- FCPA Professor - https://fcpaprofessor.com -

The Odd Dynamic Persists

When Congress passes a law with various provisions which apply generically to any securities law violations without thinking through, on a micro level, the intersection of such provisions, odd dynamics can result.

That was my observation in this [1] 2012 post concerning Khaled Asadi v. GE Energy, a whistleblower case brought under Dodd-Frank’s Anti-Retaliation Provision alleging underlying conduct that could implicate the Foreign Corrupt Practices Act.  The trial court held (subsequently affirmed on appeal – see 720 F.3d 620) that a foreign national could not avail themselves of protection under the Anti-Retaliation Provision because the provision does not apply extraterritorially.  I noted it was an odd result, because that same foreign national could be awarded a whistleblower bounty under Dodd-Frank.

As highlighted in this [2] previous post, a similar case was brought in early 2013 by Meng-Lin Liu, a former compliance officer for Siemens AG in China.

Yesterday, Judge William Pauley (S.D.N.Y.) dimissed the complaint [3] brought under the Anti-Retaliation Provision of Dodd-Frank.  Adopting the reasoning in the Asadi case, Judge Pauley concluded that “there is simply no indication that Congress intended the Anti-Retaliation Provision to apply extraterritorially.”  Judge Pauley noted that Liu’s complaint (brought by a Taiwanese resident against a German corporation for acts concerning its Chinese subsidiary relating to alleged corruption in China and North Korea), “must be dismissed” “because the Anti-Retaliation Provision does not apply overseas.”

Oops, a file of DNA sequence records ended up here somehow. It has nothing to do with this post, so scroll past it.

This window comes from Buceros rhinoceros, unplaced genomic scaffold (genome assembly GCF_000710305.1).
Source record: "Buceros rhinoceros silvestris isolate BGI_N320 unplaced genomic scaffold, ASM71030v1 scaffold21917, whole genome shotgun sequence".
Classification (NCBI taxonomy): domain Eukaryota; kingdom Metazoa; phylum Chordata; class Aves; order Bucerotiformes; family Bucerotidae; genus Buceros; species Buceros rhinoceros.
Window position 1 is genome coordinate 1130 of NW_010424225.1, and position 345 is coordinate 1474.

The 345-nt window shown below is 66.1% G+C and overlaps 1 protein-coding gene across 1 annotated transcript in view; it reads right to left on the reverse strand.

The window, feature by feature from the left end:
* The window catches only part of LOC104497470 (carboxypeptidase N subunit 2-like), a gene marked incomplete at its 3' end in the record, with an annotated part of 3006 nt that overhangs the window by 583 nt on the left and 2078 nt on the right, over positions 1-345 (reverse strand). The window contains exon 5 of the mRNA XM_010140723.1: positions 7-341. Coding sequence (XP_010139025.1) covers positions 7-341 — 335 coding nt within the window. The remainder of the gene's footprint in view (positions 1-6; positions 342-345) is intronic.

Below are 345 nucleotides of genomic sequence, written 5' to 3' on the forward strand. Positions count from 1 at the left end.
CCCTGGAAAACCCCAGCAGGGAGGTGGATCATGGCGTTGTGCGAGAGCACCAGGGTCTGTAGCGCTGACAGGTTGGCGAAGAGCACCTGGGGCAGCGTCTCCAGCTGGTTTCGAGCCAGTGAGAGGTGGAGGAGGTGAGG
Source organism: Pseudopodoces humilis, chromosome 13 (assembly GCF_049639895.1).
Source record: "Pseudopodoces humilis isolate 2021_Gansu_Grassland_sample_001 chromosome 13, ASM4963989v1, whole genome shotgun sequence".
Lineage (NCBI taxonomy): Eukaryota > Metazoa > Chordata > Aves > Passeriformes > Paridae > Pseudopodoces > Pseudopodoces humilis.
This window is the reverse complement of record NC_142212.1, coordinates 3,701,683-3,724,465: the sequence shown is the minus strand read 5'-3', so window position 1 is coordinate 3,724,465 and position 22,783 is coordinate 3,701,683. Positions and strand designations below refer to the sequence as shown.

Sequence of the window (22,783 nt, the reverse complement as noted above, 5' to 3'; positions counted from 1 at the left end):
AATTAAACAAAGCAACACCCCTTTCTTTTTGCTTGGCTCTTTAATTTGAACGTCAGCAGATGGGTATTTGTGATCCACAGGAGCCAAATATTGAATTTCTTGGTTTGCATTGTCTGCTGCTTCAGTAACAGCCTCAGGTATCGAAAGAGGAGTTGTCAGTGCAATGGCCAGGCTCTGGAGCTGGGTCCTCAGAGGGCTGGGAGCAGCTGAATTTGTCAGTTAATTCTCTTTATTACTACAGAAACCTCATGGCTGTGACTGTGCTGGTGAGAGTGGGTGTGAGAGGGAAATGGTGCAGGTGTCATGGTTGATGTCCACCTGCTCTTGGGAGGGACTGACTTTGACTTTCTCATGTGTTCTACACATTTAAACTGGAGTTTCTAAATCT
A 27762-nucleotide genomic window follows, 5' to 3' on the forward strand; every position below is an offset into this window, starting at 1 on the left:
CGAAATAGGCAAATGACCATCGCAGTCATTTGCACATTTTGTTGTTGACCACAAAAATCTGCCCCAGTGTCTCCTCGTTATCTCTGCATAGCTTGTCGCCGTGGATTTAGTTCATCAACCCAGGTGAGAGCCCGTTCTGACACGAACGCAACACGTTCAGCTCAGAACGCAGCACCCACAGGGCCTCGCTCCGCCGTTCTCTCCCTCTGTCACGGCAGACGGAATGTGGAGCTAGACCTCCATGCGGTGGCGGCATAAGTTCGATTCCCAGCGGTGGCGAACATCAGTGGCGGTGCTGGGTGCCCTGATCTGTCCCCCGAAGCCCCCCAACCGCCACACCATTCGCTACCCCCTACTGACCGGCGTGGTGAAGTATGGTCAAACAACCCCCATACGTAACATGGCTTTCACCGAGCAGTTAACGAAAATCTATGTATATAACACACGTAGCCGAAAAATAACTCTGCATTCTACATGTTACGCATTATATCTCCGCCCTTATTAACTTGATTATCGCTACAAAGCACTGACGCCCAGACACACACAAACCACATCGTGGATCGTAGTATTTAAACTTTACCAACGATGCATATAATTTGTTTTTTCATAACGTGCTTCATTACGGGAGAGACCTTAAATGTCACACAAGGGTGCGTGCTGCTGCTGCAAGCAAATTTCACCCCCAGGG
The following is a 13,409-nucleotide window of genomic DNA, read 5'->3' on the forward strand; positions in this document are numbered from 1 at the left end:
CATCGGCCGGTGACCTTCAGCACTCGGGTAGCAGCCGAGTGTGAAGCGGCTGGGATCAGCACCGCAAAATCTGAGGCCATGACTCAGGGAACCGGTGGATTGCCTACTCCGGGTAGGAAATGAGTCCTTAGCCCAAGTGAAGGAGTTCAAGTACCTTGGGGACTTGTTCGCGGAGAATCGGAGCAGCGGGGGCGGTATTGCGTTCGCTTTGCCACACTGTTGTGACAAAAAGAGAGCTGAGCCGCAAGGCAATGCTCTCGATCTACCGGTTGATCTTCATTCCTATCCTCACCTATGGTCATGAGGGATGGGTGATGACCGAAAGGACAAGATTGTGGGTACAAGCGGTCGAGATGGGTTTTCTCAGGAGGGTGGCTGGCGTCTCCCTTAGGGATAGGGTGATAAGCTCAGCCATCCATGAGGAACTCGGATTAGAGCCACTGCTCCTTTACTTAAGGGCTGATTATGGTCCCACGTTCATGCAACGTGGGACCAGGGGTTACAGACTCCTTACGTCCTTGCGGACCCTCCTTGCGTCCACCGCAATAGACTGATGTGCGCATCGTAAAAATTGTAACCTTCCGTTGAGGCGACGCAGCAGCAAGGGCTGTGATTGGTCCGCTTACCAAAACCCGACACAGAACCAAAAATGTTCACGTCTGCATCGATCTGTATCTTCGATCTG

For more on the decision, see here [4] from Reuters, here [5] from Wall Street Journal Risk and Compliance.

As to the odd dynamic framed above, Judge Pauley stated:

“The issue is not whether persons located abroad can be ‘whistleblowers’ and thus eligible for whistleblower awards, but whether the Anti-Retailiation Provision’s protections extend to overseas whistleblowers.  The fact that a person outside the United States may be a “whistleblower” under Dodd-Frank does not compel the conclusion that he is protected by the Anti-Retaliation Provision.”

In short, the odd dynamic persists.

Assuming the truth of Liu’s factual allegations, the DOJ and/or SEC could bring an FCPA action (at least books and records and internal controls charges) against Siemens regardless of whether the payment scheme had a U.S. neuxs, Liu could qualify for a Dodd-Frank whistleblower bounty if an SEC enforcement action was brought, but Liu can not qualify for protection under the Anti-Retaliation Provision for blowing the whistle on the allegations.